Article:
Effects of dietary calcium restriction and acute exercise on the antioxidant enzyme system and oxidative stress in rat diaphragm

Itoh, M., Oh-ishi, S., Hatao, H., Leeuwenburgh, C., Selman, C. , Ohno, H., Kizaki, T., Nakamura, H. and Matsuoka, T. (2004) Effects of dietary calcium restriction and acute exercise on the antioxidant enzyme system and oxidative stress in rat diaphragm. American Journal of Physiology: Regulatory, Integrative and Comparative Physiology, 287(1), R33-R38. (doi: 10.1152/ajpregu.00598.2003)

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Abstract

Calcium deficiency is considered to increase intracellular calcium level; thus the aim of the current study was to elucidate whether dietary calcium restriction enhanced exercise-induced oxidative stress in rat diaphragm. Twenty male Wistar rats were randomly assigned to either a control group or a group subjected to 1 mo of calcium restriction. In addition, each group was subsequently subdivided into rested or acutely exercised group. Dietary calcium restriction significantly (P < 0.05) upregulated the activities of manganese-superoxide dismutase (Mn-SOD), copper-zinc-superoxide dismutase (Cu-Zn-SOD), and glutathione peroxidase (Gpx) but not catalase. Acute exercise, in addition to calcium restriction, decreased both SOD isoenzymes in the diaphragm of calcium-restricted rats (P < 0.05). On the other hand, calcium restriction resulted in increased Gpx mRNA expression (P < 0.05). In control rats, acute exercise significantly (P < 0.05) increased the expressions of both SOD mRNAs, whereas in the calcium-restricted rats, it increased that of Mn-SOD mRNA (P < 0.05) but decreased that of Gpx mRNA (P < 0.05). Furthermore, reactive carbonyl derivative, a marker of protein oxidation, was significantly greater in the calcium-restricted rats than in the control rats after acute exercise (P < 0.05). The results suggest that antioxidant enzymes in rat diaphragm were upregulated in response to an increased oxidative stress by dietary calcium restriction but that upregulation is not enough to cope with exercise-induced further increase of oxidative stress.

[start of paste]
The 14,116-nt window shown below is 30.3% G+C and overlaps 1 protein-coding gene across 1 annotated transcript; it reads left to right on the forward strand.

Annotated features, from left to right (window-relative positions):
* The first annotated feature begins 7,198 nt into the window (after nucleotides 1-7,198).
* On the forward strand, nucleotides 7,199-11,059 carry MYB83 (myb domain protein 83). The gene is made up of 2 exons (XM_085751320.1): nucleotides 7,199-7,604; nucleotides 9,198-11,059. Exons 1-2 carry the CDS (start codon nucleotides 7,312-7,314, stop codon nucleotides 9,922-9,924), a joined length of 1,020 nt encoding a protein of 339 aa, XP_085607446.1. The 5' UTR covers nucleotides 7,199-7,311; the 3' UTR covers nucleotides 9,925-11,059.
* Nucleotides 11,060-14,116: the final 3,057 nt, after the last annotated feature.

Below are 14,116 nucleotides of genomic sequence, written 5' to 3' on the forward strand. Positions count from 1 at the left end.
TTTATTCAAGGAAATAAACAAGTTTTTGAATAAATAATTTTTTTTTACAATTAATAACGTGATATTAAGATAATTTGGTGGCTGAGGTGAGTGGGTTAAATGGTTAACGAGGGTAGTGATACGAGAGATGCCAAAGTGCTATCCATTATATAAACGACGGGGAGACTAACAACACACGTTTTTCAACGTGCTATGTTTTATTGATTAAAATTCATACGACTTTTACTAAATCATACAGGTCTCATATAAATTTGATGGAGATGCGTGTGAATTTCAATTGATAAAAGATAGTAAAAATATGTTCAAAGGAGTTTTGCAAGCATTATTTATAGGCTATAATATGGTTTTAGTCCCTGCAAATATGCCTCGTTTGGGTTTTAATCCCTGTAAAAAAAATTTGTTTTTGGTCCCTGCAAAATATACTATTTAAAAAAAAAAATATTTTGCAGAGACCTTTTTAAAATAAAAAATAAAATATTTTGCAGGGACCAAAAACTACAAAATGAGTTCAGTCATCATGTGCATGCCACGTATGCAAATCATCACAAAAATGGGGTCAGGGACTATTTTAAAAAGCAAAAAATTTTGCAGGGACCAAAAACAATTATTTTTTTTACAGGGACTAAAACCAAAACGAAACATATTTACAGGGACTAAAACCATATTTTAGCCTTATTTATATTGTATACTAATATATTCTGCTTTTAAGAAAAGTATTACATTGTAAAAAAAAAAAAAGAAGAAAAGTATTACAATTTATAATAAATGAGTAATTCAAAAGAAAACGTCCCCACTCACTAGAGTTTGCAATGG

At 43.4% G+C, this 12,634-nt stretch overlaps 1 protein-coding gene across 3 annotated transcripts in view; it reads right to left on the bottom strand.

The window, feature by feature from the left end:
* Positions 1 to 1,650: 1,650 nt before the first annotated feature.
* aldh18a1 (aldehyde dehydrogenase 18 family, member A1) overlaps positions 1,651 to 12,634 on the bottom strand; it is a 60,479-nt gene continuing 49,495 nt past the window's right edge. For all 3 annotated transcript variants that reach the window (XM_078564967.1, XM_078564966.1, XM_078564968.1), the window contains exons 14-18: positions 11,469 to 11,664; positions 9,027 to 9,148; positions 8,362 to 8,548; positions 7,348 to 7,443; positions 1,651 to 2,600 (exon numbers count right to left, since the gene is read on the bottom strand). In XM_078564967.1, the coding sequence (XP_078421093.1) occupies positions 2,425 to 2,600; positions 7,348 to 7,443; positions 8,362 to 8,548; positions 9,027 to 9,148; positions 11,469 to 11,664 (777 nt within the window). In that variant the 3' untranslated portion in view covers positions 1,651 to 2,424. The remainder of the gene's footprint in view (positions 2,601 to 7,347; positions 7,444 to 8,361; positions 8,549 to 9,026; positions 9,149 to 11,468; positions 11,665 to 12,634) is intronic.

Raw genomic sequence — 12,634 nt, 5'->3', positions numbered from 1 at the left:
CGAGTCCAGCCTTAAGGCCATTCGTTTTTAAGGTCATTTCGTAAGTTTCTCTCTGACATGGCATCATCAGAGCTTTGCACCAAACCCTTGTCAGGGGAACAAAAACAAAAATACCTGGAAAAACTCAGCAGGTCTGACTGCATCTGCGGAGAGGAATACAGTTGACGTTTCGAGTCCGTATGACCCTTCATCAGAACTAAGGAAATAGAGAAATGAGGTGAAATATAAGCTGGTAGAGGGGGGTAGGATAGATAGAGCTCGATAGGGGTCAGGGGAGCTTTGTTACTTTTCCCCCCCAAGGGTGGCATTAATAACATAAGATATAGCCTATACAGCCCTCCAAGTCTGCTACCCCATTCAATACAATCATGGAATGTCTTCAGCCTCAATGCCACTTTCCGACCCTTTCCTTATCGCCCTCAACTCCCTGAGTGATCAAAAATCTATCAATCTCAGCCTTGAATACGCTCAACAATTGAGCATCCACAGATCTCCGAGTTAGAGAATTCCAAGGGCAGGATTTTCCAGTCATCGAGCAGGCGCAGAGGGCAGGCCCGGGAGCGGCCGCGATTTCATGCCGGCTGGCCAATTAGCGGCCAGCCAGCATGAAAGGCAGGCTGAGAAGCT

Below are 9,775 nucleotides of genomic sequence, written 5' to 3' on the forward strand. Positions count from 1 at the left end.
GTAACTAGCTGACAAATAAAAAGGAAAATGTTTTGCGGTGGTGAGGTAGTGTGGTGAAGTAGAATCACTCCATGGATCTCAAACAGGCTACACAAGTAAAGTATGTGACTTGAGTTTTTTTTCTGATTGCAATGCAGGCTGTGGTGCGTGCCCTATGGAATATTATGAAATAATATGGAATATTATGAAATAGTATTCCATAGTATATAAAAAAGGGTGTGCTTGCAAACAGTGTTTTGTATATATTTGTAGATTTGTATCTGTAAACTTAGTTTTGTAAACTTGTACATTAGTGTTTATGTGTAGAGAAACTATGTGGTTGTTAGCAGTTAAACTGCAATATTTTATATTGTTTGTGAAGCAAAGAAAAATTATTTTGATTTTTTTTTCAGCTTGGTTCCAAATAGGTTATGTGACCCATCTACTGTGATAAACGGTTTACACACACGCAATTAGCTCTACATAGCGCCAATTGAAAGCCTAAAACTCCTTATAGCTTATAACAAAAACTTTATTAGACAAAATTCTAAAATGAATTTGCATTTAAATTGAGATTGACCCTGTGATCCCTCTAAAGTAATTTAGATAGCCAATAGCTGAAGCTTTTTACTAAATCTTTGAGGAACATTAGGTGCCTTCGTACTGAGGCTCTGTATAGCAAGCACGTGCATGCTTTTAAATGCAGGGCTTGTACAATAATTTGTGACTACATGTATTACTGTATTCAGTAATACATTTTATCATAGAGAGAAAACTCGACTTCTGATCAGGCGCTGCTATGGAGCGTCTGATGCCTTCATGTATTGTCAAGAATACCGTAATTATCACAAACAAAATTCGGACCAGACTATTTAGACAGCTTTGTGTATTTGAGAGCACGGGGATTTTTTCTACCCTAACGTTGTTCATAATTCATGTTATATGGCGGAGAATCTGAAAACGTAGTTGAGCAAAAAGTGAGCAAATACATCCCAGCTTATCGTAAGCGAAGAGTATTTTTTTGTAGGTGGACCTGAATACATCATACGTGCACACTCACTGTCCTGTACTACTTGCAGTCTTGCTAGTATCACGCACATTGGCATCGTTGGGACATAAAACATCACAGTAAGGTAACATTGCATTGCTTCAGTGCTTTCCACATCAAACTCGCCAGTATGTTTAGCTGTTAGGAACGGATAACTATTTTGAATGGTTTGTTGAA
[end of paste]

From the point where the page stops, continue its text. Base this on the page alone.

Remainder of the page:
Item Type:Articles
Status:Published
Refereed:Yes
Glasgow Author(s) Enlighten ID:Selman, Professor Colin
Authors: Itoh, M., Oh-ishi, S., Hatao, H., Leeuwenburgh, C., Selman, C., Ohno, H., Kizaki, T., Nakamura, H., and Matsuoka, T.
College/School:College of Medical Veterinary and Life Sciences > Institute of Biodiversity Animal Health and Comparative Medicine
Journal Name:American Journal of Physiology: Regulatory, Integrative and Comparative Physiology
Publisher:American Physiological Society
ISSN:0363-6119
ISSN (Online):1522-1490

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